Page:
James Cameron’s metaphor of climate change

“… I’ll never stop thinking about Titanic. For me it’s so much more than simply an exercise in forensic archaeology. Part of the Titanic parable is of arrogance, of hubris, of the sense that we’re too big to fail. Well, where have we heard that one before? There was this big machine, this human system that was pushing forward with so much momentum that it couldn’t turn, it couldn’t stop in time to avert a disaster. And that’s what we have right now.

Within that human system on board that ship, if you wanna make it a microcosm for the world, you have different classes, you know, you’ve got the first class, second class, third class. Well, in our world right now you’ve got developed nations and undeveloped nations. You’ve got the starving millions who are going to be the ones most affected by the next iceberg hit, which is going to be climate change.

“We can see that iceberg ahead of us right now, but we can’t turn. We can’t turn because of the momentum of the system.”

We can see that iceberg ahead of us right now, but we can’t turn. We can’t turn because of the momentum of the system. The political momentum, the business momentum; there are too many people making money out of the system the way the system works right now. And those people, you know, frankly have their hands on the levers of power and aren’t ready to let them go. Until they do, we’re not going to be able to turn to miss that iceberg, and we’re going to hit it. When we hit it, the rich are still going to be able to get their access to food, to arable land, to water and so on. It’s going to be the poor, it’s going to be the steerage that are gonna be impacted and that was the same with the Titanic.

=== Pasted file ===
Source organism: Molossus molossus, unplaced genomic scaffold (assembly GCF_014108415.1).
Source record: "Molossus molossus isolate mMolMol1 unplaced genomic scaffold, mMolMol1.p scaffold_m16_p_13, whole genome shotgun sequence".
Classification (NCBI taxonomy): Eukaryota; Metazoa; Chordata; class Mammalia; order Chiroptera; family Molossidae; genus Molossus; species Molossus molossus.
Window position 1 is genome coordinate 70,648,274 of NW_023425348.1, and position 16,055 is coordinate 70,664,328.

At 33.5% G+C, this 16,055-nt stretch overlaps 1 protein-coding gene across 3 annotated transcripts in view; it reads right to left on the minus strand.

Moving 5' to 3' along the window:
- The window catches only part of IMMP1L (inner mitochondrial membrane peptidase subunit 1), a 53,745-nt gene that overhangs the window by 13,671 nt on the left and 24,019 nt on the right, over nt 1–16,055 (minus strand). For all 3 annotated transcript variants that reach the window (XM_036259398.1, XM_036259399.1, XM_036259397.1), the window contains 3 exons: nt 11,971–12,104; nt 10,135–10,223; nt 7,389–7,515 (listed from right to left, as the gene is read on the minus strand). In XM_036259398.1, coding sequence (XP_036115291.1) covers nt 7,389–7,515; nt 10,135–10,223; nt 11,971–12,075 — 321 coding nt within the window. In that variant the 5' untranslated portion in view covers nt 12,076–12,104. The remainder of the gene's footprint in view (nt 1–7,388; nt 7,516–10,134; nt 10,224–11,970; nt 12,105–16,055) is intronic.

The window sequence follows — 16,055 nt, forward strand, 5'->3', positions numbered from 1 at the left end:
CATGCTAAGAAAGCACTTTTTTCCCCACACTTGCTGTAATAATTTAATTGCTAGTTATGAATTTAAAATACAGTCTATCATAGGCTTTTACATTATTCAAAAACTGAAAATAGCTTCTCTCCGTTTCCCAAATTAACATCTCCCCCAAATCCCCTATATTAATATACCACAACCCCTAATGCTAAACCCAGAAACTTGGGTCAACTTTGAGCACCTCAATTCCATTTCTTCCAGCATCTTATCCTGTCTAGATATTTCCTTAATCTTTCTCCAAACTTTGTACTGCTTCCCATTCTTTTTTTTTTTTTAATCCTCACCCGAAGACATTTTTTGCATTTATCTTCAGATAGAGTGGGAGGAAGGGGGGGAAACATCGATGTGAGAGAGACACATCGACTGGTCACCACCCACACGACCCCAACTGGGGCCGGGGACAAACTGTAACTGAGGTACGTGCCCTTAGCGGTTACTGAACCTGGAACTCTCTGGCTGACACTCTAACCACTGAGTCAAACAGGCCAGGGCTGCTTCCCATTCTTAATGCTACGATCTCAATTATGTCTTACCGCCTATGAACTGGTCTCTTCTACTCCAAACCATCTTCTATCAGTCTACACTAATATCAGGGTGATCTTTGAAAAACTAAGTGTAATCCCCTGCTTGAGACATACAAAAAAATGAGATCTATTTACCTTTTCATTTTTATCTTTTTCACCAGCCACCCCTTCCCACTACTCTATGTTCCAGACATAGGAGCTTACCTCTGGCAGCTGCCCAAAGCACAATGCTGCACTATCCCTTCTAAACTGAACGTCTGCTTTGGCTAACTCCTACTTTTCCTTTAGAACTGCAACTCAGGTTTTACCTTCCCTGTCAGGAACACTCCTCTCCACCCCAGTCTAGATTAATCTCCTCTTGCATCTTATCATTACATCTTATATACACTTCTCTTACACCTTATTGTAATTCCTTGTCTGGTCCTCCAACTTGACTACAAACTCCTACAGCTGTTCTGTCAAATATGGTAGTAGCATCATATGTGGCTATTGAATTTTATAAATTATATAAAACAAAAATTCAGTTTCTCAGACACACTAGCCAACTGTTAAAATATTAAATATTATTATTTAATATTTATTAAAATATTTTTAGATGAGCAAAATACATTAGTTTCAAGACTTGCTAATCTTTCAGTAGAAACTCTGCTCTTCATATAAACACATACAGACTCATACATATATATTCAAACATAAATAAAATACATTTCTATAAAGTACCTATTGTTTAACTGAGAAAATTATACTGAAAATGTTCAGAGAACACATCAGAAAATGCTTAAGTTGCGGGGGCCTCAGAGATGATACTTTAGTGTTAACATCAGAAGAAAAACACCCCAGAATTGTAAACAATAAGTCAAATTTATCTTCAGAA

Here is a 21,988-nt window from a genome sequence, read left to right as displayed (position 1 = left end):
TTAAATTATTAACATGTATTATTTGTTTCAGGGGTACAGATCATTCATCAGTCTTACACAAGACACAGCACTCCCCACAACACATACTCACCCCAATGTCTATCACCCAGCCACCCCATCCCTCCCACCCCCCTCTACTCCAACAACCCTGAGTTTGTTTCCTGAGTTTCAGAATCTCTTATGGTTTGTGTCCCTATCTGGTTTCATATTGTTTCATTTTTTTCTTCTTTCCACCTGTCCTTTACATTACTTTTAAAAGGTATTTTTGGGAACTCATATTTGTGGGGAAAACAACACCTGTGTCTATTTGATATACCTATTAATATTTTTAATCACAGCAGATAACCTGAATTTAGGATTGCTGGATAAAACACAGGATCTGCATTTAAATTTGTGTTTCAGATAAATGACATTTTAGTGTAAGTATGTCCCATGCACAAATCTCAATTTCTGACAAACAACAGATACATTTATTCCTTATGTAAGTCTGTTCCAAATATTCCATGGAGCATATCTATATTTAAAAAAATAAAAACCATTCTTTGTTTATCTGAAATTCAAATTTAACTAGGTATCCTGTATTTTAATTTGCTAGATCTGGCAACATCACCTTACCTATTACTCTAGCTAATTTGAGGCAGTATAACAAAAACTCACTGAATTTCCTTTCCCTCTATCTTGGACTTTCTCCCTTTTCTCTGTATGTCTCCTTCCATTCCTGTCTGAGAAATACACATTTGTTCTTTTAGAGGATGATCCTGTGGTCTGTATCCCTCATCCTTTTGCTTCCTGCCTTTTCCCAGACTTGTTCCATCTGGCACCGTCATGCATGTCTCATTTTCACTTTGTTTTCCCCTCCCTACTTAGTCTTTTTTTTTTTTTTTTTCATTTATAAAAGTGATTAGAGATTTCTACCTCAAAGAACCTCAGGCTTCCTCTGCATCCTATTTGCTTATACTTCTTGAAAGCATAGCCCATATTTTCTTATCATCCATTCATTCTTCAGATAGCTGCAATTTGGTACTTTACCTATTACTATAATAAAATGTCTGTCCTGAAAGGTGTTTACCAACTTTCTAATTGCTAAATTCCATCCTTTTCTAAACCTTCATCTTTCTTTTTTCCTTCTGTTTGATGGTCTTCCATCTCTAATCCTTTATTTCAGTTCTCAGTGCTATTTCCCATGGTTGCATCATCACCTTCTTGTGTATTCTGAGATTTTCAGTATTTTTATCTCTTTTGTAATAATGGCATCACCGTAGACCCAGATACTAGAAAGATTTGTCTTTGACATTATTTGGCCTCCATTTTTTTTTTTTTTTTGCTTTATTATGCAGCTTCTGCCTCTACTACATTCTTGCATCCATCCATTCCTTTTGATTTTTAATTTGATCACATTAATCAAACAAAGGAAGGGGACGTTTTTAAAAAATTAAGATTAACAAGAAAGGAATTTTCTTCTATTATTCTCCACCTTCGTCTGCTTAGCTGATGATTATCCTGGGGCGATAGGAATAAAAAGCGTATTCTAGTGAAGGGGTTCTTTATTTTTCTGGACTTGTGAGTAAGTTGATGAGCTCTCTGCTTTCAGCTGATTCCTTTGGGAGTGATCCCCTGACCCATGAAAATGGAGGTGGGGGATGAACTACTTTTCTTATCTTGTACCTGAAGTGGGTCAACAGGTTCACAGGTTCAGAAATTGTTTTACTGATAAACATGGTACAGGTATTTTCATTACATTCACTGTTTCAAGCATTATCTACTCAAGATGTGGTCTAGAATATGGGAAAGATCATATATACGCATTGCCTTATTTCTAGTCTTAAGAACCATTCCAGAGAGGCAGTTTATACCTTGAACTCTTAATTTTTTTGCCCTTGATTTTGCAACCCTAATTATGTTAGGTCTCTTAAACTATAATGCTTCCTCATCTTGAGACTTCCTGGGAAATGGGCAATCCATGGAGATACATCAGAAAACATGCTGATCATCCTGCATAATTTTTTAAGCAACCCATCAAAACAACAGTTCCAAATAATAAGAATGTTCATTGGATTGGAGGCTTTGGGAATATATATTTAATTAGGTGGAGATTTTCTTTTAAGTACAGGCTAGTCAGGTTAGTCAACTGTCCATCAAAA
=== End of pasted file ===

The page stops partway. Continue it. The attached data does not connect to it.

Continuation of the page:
And I think that’s why this story will always fascinate people because it’s a perfect little encapsulation of the world and all social spectra. But until our lives are really put at risk, the moment of truth, we don’t know what we would do…

… and that’s my final word.”

1. Titanic: The Final Word With James Cameron, National Geographic.

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May 29, 2012 · 0 Comments
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